Inland Revenue: tax regime for allowances for travel made using private means of transport

21 September 2022

In answer no. 405 of 2 August 2022, the Inland Revenue clarified the rules for taxation for allowances for employees using their private means of transport to travel outside the municipality where the company is based.

Regulatory references

The relevant legislation can be found in Art. 51, paragraph 1, of the TUIR which describes employment income as ” sums and values, received during the tax period, including employment-related donations”. This regulatory extract describes the all-inclusiveness principle which includes   sums and values received by the employee connected to the employment relationship, including expense reimbursements, net of the exceptions under the following paragraphs of the same article, in the employment income.

Paragraph 5 of Art.  51 of the TUIR regulates the tax regime of the allowances paid to the employee for transfers , outlining two different taxation regimes  depending on whether the services are performed within the municipality where the usual place of work is located.

If services are performed:

  • within the municipality, “the allowances or reimbursements of expenses […], except for reimbursements of transport costs proven by transportation documents, contribute to the income” and, are  subject to taxation;
  • outside the municipality, there are three distinct taxation regimes depending on the type of reimbursement that the employer intends to apply i.e.,  (i) lump sum, (ii) mixed and (iii) analytical. In the last two cases, reimbursements of travel expenses, including mileage and transport allowances, are not part of the income, if they are based on accurate documentation proving the expenses incurred or route chosen.

In Circular no.  326/1997, the Ministry of Finance clarified that, unlike expenses incurred for journeys made by public transport (e.g. air or rail) which can be documented by showing the relevant tickets, the expenses for journeys calculated using the employee’s private means, must be quantified by the employer based on direct and indirect concordant elements.

In its 30 October 2015 resolution, no. 92/E, the Inland Revenue clarified that:

  • it is not possible to set up new calculation systems alongside the cases identified by the tax legislator in Paragraph 5 of Article 51 of the TUIR, to define the amounts that are not part of the income and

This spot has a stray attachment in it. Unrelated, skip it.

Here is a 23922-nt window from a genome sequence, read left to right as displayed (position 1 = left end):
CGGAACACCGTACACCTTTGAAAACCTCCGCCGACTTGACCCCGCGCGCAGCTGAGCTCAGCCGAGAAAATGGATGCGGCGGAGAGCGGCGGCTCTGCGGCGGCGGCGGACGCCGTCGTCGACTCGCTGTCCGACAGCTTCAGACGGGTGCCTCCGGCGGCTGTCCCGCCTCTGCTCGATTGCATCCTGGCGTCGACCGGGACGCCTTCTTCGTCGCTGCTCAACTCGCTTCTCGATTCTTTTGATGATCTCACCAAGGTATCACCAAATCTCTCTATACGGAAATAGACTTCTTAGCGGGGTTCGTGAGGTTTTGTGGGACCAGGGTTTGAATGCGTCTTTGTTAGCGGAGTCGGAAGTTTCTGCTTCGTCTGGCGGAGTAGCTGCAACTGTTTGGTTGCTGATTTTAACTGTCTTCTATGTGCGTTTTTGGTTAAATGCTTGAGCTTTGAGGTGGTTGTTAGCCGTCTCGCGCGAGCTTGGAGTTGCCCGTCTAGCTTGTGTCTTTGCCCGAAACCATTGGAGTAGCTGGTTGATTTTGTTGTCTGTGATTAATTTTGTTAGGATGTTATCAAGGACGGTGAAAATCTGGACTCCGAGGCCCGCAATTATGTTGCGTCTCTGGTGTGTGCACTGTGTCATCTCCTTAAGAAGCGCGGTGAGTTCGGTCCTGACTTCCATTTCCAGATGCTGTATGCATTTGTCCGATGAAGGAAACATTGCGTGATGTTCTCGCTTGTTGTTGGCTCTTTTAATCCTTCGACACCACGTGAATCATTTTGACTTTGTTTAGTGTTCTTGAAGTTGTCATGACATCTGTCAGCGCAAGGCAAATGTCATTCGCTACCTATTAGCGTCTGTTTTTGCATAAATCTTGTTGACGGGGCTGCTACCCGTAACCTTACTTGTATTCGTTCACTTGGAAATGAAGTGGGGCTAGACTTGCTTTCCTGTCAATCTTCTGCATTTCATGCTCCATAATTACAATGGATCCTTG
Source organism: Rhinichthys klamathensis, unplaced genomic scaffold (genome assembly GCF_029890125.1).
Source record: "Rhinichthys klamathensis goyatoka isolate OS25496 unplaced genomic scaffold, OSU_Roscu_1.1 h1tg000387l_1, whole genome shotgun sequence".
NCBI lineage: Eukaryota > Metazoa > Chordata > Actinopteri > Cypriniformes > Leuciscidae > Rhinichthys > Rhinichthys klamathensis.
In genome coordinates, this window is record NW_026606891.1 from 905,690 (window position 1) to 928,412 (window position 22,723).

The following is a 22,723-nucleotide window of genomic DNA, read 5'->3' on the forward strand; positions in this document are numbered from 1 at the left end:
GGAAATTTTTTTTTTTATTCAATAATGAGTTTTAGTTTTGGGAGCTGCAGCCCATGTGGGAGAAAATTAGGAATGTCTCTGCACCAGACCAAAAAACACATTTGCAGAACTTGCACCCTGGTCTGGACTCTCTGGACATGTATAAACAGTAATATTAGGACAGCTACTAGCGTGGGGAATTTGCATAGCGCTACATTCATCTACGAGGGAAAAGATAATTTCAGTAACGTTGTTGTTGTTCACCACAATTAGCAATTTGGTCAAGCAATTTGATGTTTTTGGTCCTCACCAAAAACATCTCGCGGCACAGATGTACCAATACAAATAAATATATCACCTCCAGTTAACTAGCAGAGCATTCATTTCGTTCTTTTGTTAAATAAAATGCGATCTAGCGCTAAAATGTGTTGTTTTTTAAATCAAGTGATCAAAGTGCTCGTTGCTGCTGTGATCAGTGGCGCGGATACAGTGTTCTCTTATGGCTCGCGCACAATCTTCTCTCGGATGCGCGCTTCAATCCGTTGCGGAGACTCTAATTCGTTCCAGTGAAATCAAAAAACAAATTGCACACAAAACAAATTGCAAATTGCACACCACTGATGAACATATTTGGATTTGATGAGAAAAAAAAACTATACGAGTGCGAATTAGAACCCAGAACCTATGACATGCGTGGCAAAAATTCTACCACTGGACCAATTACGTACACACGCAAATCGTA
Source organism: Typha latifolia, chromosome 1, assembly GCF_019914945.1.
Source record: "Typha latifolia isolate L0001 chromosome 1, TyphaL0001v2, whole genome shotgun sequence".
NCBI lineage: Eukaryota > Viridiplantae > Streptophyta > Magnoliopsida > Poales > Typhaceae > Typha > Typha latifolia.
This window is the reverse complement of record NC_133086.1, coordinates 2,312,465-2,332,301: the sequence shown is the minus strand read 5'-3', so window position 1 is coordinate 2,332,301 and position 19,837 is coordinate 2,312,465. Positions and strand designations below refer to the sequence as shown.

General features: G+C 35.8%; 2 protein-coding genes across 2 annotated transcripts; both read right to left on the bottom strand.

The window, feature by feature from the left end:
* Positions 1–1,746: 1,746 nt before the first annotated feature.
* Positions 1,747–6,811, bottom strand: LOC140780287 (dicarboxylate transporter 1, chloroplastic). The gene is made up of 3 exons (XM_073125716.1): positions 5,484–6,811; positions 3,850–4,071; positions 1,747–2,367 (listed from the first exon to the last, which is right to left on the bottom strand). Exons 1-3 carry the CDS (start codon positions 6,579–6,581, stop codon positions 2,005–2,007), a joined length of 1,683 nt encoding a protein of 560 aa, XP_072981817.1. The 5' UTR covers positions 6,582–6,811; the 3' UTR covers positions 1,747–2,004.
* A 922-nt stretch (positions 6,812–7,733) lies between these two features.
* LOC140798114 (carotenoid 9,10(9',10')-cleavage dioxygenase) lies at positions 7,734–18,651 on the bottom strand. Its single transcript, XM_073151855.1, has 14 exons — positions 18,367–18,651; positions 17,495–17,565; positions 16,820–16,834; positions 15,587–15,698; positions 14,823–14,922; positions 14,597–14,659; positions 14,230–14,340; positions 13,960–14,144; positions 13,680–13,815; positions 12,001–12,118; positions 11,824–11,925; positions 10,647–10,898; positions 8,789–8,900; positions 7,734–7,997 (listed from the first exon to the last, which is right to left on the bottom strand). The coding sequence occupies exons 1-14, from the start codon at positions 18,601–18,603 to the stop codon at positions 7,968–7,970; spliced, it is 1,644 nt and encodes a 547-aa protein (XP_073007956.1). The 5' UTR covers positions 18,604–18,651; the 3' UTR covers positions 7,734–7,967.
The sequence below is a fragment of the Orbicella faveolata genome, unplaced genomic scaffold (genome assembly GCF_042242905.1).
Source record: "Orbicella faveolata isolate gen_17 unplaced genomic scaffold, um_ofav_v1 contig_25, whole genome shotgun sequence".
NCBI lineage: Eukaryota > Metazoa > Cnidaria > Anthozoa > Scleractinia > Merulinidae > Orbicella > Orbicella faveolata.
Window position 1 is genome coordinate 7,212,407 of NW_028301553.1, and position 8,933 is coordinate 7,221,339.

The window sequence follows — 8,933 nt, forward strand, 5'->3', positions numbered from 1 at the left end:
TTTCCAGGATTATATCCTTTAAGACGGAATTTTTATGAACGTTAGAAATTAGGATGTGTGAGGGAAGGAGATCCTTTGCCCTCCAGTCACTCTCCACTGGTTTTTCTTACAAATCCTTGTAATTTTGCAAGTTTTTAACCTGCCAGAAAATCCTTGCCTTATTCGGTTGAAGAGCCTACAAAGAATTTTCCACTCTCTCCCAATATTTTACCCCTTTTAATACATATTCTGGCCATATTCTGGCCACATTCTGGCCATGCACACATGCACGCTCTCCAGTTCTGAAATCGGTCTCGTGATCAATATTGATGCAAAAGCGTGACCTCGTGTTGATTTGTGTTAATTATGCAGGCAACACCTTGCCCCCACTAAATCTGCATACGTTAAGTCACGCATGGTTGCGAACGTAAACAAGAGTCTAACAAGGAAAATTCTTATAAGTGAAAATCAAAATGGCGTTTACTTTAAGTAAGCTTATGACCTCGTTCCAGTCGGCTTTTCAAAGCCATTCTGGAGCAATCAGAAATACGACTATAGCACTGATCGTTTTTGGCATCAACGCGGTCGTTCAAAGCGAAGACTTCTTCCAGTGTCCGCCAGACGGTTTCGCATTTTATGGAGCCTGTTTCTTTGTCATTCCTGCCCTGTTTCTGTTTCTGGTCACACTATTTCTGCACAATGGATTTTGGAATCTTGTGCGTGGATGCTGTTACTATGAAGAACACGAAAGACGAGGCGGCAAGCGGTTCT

• the allowances paid for travel outside the municipality where the usual place of work is located may be excluded from the employment income calculation provided that the relevant amount is defined based on the ACI tables. This must consider the distance travelled, the type of vehicle used by the employee and the cost per kilometre assigned according to the type of vehicle.

The case

Under specific service requirements, the applicant authorises employees to use their private means of transport to carry out journeys. An allowance to compensate for the expenses incurred will be paid only if journeys are outside the municipality. This allowance must be equal to the expenses the employee would incur if they used a public means of transport and is paid based on the analytical consideration of the costs incurred. The allowance paid is in lieu of the expenses directly incurred by the employee using their own means of transport for the journey.

The applicant attached to the request for an opinion the internal circular on the compensation methods, which states that “the use of private means of transport may take place only if there are specific and exceptional service requirements and under the following conditions:

  • objective impossibility of reaching the workplace by public transport, due to a lack (e.g., places not reached by train or bus) or for objective scarcity of means that prevent the employee’s arrival within the travel service start time;
  • objective impossibility of reaching different workplaces during the same day using public transport;
  • Avoiding possible overnight accommodation costs by using a private means of transport

The circular states that the employee will obtain insurance cover from the company if they decide to use their private means of transport even if one of the above cases does not apply. The employee will not be entitled to compensation.

The Inland Revenue’s answer

The Inland Revenue said that compensation based on public transport fares if it is equal to or lower than the amount calculated based on the ACI tables is non-taxable.Such allowance will not be included in the taxable base for the employment income calculation.

When the travel allowance, calculated based on the public transport tariffs is greater than that based on the ACI tables, the difference must be considered as employment income under Art. 51 of the TUIR and is a taxable base for income and relevant taxation calculation purposes.

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